Filing Taxes as an American Living in Australia (Video) US Expat Taxes Explained

This article was first published on July 2, 2012. It was updated on June 18, 2013, with information relevant to the 2012 and 2013 tax years.

How Working in Australia Impacts Your US Expat Taxes

American citizens are obligated to file US expat taxes with the federal government each year. In addition to the regular income tax return, you could also be required to file an informational return on your assets held in foreign bank accounts. While the US is one of the few governments that taxes the international income of its citizens and permanent residents, it does have provisions to protect us from double taxation. These include the Foreign Earned Income Exclusion, Foreign Tax Credit, and Foreign Housing Exclusion.

If you are an American living in Australia, you need to know how this will impact your US expat taxes. You will likely be required to file and pay taxes to the Australian Revenue Service. Living and working in Australia could alter your contributions to Social Security. It also may impact your eligibility for Old Age Security and the Canada Pension Plan. This short video will provide you with a glimpse of how being an American living in Australia will impact your US expat taxes. More detailed information can also be found in our Country-Specific Guide to Australia; click here to read it.

Do I need to file taxes if I’m living in Australia?

Yes! US citizens are required to file and pay US expat taxes on worldwide income. It does not matter if you have already paid taxes in Australia. You still must file US expat taxes.

Australian tax year and due date

  • Australia tax year – July 1 through June 30
  • Australia tax due date – “Lodge” your tax return by October 31. If you are hiring a registered tax agent, you must hire them by this date.
  • Remember: You must match your Aussie income and tax year to the tax year on your US expat taxes!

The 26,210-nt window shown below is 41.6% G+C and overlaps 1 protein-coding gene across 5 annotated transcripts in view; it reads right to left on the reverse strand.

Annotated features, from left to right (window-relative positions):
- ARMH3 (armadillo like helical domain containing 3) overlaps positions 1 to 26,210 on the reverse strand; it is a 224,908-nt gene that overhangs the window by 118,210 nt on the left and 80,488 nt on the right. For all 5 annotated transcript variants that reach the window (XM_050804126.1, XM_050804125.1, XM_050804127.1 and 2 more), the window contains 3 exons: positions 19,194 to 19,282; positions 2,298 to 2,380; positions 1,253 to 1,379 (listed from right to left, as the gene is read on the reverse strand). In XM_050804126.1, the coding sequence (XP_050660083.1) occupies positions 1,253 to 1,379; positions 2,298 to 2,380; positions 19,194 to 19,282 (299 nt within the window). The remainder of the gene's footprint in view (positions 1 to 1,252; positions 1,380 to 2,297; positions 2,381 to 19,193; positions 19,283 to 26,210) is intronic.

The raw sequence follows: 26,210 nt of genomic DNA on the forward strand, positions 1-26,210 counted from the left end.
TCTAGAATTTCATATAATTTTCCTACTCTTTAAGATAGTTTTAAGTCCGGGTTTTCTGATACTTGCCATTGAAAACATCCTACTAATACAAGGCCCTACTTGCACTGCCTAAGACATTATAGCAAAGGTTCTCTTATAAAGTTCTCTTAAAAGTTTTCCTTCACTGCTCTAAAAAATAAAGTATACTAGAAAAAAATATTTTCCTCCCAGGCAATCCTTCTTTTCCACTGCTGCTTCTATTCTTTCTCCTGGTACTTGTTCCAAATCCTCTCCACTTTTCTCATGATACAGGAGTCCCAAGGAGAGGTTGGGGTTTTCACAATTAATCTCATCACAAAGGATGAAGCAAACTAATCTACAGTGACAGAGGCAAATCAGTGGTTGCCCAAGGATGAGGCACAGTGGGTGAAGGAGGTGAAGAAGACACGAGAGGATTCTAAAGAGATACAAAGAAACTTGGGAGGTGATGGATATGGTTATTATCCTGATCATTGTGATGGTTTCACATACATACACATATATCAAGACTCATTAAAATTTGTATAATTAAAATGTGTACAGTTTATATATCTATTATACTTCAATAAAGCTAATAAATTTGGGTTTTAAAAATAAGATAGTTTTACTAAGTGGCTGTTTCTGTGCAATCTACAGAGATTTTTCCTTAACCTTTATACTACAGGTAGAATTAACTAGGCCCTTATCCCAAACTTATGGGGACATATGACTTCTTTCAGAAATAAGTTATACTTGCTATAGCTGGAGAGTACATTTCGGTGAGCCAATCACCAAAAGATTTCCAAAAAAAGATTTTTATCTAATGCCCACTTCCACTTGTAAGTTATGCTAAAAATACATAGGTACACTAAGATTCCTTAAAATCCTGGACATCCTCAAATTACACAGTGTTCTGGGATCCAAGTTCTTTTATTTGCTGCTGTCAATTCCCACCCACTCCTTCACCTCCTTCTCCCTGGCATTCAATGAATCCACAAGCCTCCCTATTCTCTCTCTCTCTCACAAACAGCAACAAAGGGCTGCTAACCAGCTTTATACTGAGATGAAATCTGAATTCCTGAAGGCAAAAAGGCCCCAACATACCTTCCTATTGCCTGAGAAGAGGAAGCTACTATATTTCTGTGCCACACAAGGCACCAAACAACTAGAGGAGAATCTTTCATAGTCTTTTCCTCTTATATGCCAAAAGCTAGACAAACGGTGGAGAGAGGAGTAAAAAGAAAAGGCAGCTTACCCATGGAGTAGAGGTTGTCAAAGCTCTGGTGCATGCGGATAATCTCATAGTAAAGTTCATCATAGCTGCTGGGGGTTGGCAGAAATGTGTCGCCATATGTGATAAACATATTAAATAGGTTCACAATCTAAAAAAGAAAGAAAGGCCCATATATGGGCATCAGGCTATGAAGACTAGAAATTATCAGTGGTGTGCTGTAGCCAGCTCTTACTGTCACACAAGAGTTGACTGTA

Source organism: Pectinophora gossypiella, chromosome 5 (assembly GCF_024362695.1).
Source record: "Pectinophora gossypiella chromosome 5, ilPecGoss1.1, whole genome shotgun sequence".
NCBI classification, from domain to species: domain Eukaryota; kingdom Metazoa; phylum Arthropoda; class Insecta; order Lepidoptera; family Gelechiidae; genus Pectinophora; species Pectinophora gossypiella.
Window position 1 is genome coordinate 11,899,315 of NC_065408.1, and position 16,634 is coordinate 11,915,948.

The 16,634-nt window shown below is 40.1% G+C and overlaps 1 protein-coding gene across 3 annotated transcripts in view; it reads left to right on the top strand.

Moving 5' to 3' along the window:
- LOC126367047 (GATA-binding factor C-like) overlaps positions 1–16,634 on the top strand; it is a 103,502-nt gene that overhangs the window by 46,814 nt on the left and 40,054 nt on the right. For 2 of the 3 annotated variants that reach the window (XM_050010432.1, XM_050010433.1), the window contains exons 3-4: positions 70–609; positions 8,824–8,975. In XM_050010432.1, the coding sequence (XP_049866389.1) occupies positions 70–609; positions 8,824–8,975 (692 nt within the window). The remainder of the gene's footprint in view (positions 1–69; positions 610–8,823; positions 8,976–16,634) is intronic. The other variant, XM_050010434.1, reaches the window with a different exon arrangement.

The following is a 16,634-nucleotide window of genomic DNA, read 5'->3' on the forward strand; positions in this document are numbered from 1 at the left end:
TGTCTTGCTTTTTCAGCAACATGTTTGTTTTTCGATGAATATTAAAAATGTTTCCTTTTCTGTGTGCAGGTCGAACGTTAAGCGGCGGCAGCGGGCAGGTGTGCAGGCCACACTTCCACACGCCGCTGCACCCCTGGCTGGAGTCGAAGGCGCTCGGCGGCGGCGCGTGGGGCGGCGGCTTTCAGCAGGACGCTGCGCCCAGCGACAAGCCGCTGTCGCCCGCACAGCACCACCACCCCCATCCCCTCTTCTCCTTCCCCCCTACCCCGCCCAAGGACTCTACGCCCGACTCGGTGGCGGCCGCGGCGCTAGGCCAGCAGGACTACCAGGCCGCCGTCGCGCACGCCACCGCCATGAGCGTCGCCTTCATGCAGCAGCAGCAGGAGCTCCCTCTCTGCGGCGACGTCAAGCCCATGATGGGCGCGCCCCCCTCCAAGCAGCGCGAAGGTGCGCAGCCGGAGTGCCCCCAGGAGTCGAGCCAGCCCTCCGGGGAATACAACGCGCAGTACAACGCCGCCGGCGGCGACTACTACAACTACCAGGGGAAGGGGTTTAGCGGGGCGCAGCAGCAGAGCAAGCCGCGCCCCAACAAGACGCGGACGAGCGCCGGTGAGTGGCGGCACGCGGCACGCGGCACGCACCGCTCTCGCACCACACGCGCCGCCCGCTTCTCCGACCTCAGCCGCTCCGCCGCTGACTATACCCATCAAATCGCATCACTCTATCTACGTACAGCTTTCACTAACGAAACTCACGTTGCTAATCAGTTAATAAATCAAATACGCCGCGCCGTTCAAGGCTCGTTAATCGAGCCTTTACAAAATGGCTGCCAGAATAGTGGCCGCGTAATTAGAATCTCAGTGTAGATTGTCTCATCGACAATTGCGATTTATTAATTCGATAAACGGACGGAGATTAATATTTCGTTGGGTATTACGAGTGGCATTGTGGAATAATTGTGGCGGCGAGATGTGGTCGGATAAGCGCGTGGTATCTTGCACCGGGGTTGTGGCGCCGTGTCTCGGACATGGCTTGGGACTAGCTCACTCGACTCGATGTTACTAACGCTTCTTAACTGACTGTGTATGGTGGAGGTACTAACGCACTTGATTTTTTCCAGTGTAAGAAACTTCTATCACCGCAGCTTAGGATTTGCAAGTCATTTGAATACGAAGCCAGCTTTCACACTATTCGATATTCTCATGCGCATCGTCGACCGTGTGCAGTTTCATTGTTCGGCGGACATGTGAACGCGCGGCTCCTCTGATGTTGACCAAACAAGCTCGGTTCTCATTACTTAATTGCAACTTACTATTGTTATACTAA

What rates can I expect in Australia as a resident?

Taxable income  — 2012-2013 Tax Rate

$0-$18,200 — Nil

$18,201 to $37,000 — 19 c for each $1 over $6,000

$37,001 to $80,000 — $3,572 plus 32.5 c for each $1 over $37,000

$80,001 to $180,000 — $17,547 plus 37 c for each $1 over $80,000

$180,001 and above — $54,547 plus 45 c for each $1 over $180,000

What rates can I expect as a non-resident?

Taxable income  — 2012-2013 Tax Rate

$0 to $80,000 — 32.5 c for each $1

$80,001 to $180,000 — $26,000 plus 37 c for each $1 over $80,000

$180,001 and above — $63,000 plus 45c for each $1 over $180,000

Australian Social Security

The US and Australia have a totalization agreement. What does that mean?

  • If you pay Australian Social Security, you do not pay US Social Security.
  • The same holds true for Australians living in the US.
  • Self-employed individuals can choose which Social Security system they want to pay into.

What is “Superannuation”?

  • It’s similar to a mandatory 401(k).
  • Employers must pay 9% of employee base wages. Employee contributions are voluntary.
  • Contributions are tax-deductible for Australian taxes, but are not deductible on US taxes.
  • You must reach the correct age to access your Supperannuation fund.

Is foreign income taxed in Australia?

  • If you are a resident, you must report and pay taxes on worldwide income. Like the United States, Australia has mechanisms in place to avoid dual taxation.
  • Non-residents must only report Australia-sourced income.

Other taxes in Australia

  • There is a goods and services tax (GST) in Australia.
  • The tax is a flat rate of 10% on most consumer goods. There are some exclusions.
  • Foreign business owners must register if there is more than $75,000 in receipts.
  • Tourists are able to receive a refunded GST up to one month prior to leaving the country.

Understanding your Australian and US tax obligations is important

We offer resources and services to help you:

For More Information On Your US Expat Taxes

A good place to start is our “US Expat Taxes Explained” series. If you have any more questions about your US expat taxes and their implications in Australia, or if you’d like to learn about our expat tax services, please contact us.

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